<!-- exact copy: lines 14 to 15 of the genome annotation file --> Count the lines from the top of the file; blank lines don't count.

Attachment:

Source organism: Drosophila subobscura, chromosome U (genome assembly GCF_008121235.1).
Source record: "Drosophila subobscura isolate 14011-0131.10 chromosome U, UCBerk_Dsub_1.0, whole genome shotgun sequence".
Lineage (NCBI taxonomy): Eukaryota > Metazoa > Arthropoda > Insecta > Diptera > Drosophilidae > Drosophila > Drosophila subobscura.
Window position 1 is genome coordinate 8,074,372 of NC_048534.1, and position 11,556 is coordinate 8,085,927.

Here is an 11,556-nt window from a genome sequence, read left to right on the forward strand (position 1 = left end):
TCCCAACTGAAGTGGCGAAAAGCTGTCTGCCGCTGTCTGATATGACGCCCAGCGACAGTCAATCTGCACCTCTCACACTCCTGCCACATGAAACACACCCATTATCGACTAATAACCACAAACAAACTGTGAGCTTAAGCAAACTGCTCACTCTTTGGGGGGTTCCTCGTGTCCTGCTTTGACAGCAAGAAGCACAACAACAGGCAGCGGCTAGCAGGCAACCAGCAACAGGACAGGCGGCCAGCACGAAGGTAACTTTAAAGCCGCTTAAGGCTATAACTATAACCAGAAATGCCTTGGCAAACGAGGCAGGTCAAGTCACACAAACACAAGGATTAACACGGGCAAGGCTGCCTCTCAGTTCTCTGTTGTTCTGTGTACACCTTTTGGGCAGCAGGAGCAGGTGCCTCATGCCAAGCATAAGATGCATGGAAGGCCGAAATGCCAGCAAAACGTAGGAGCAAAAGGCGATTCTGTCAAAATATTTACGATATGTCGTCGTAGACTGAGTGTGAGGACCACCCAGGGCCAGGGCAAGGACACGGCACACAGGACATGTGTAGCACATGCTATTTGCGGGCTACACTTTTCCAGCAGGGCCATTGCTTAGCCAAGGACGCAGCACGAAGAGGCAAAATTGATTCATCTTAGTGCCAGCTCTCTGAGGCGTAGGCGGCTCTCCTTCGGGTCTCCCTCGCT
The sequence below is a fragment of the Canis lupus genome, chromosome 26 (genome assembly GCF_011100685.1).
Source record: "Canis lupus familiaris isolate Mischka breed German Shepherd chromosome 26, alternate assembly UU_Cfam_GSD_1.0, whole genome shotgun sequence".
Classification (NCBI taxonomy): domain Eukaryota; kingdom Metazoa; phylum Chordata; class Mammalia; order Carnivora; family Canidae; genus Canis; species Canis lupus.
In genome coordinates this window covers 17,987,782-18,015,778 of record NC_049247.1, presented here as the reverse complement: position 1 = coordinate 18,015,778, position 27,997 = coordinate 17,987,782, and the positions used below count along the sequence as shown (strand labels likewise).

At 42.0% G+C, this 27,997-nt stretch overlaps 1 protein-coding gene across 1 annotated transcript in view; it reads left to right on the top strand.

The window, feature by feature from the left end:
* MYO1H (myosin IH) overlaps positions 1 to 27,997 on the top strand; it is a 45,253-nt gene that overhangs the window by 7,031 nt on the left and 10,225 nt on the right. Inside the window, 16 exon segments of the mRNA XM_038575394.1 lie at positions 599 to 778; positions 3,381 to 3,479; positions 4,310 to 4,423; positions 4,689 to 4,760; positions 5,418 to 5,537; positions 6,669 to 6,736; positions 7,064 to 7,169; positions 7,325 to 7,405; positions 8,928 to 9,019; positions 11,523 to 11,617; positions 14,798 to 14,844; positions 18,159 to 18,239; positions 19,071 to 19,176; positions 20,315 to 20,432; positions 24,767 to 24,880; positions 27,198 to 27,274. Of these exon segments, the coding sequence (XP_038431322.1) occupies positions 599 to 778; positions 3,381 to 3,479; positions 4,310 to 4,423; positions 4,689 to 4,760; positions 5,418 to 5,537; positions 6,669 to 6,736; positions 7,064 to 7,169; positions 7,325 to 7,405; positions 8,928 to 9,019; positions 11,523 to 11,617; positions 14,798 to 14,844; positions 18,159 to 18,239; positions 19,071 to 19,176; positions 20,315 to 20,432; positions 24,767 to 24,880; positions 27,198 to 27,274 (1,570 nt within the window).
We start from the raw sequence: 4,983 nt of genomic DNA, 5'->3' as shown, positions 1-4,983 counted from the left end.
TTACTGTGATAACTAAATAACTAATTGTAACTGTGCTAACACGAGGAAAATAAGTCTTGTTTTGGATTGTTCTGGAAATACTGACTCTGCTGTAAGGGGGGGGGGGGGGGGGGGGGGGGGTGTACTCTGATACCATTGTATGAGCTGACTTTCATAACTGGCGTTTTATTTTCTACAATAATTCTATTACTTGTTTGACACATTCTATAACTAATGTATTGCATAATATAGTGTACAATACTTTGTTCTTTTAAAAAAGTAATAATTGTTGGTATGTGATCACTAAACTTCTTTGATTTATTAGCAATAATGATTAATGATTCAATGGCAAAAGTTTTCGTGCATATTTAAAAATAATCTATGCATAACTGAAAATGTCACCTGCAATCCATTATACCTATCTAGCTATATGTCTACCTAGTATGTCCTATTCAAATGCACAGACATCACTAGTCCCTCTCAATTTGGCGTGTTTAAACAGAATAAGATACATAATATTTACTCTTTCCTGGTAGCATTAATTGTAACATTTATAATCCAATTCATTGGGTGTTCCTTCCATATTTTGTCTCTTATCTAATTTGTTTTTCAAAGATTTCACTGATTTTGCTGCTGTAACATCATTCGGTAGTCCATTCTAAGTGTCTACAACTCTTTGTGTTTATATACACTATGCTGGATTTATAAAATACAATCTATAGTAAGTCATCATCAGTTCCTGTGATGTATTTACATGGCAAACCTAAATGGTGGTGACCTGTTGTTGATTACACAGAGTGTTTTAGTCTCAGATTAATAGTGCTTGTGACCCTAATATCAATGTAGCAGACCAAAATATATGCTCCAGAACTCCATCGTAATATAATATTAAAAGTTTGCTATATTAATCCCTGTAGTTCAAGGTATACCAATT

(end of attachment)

We start from the raw sequence: 4,983 nt of genomic DNA, 5'->3' as shown, positions 1-4,983 counted from the left end.
TTACTGTGATAACTAAATAACTAATTGTAACTGTGCTAACACGAGGAAAATAAGTCTTGTTTTGGATTGTTCTGGAAATACTGACTCTGCTGTAAGGGGGGGGGGGGGGGGGGGGGGGGGTGTACTCTGATACCATTGTATGAGCTGACTTTCATAACTGGCGTTTTATTTTCTACAATAATTCTATTACTTGTTTGACACATTCTATAACTAATGTATTGCATAATATAGTGTACAATACTTTGTTCTTTTAAAAAAGTAATAATTGTTGGTATGTGATCACTAAACTTCTTTGATTTATTAGCAATAATGATTAATGATTCAATGGCAAAAGTTTTCGTGCATATTTAAAAATAATCTATGCATAACTGAAAATGTCACCTGCAATCCATTATACCTATCTAGCTATATGTCTACCTAGTATGTCCTATTCAAATGCACAGACATCACTAGTCCCTCTCAATTTGGCGTGTTTAAACAGAATAAGATACATAATATTTACTCTTTCCTGGTAGCATTAATTGTAACATTTATAATCCAATTCATTGGGTGTTCCTTCCATATTTTGTCTCTTATCTAATTTGTTTTTCAAAGATTTCACTGATTTTGCTGCTGTAACATCATTCGGTAGTCCATTCTAAGTGTCTACAACTCTTTGTGTTTATATACACTATGCTGGATTTATAAAATACAATCTATAGTAAGTCATCATCAGTTCCTGTGATGTATTTACATGGCAAACCTAAATGGTGGTGACCTGTTGTTGATTACACAGAGTGTTTTAGTCTCAGATTAATAGTGCTTGTGACCCTAATATCAATGTAGCAGACCAAAATATATGCTCCAGAACTCCATCGTAATATAATATTAAAAGTTTGCTATATTAATCCCTGTAGTTCAAGGTATACCAATT